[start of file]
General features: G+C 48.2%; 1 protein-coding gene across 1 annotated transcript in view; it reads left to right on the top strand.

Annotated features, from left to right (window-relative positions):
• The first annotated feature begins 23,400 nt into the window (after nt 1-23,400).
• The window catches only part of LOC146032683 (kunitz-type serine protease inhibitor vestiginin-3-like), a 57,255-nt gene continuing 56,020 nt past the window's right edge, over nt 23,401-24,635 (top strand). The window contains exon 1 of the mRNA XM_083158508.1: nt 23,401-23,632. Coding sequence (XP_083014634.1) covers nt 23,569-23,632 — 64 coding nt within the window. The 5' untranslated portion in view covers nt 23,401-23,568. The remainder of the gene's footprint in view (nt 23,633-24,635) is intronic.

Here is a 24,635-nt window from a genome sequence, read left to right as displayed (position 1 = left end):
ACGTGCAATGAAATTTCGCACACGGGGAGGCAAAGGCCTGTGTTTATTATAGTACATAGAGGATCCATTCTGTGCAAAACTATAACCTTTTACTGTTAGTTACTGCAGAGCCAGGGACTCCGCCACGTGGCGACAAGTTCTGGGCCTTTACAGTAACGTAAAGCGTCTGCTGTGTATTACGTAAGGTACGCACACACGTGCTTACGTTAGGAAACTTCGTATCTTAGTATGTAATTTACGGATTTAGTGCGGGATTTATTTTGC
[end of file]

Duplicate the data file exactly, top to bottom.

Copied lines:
General features: G+C 48.2%; 1 protein-coding gene across 1 annotated transcript in view; it reads left to right on the top strand.

Annotated features, from left to right (window-relative positions):
• The first annotated feature begins 23,400 nt into the window (after nt 1-23,400).
• The window catches only part of LOC146032683 (kunitz-type serine protease inhibitor vestiginin-3-like), a 57,255-nt gene continuing 56,020 nt past the window's right edge, over nt 23,401-24,635 (top strand). The window contains exon 1 of the mRNA XM_083158508.1: nt 23,401-23,632. Coding sequence (XP_083014634.1) covers nt 23,569-23,632 — 64 coding nt within the window. The 5' untranslated portion in view covers nt 23,401-23,568. The remainder of the gene's footprint in view (nt 23,633-24,635) is intronic.

Here is a 24,635-nt window from a genome sequence, read left to right as displayed (position 1 = left end):
ACGTGCAATGAAATTTCGCACACGGGGAGGCAAAGGCCTGTGTTTATTATAGTACATAGAGGATCCATTCTGTGCAAAACTATAACCTTTTACTGTTAGTTACTGCAGAGCCAGGGACTCCGCCACGTGGCGACAAGTTCTGGGCCTTTACAGTAACGTAAAGCGTCTGCTGTGTATTACGTAAGGTACGCACACACGTGCTTACGTTAGGAAACTTCGTATCTTAGTATGTAATTTACGGATTTAGTGCGGGATTTATTTTGC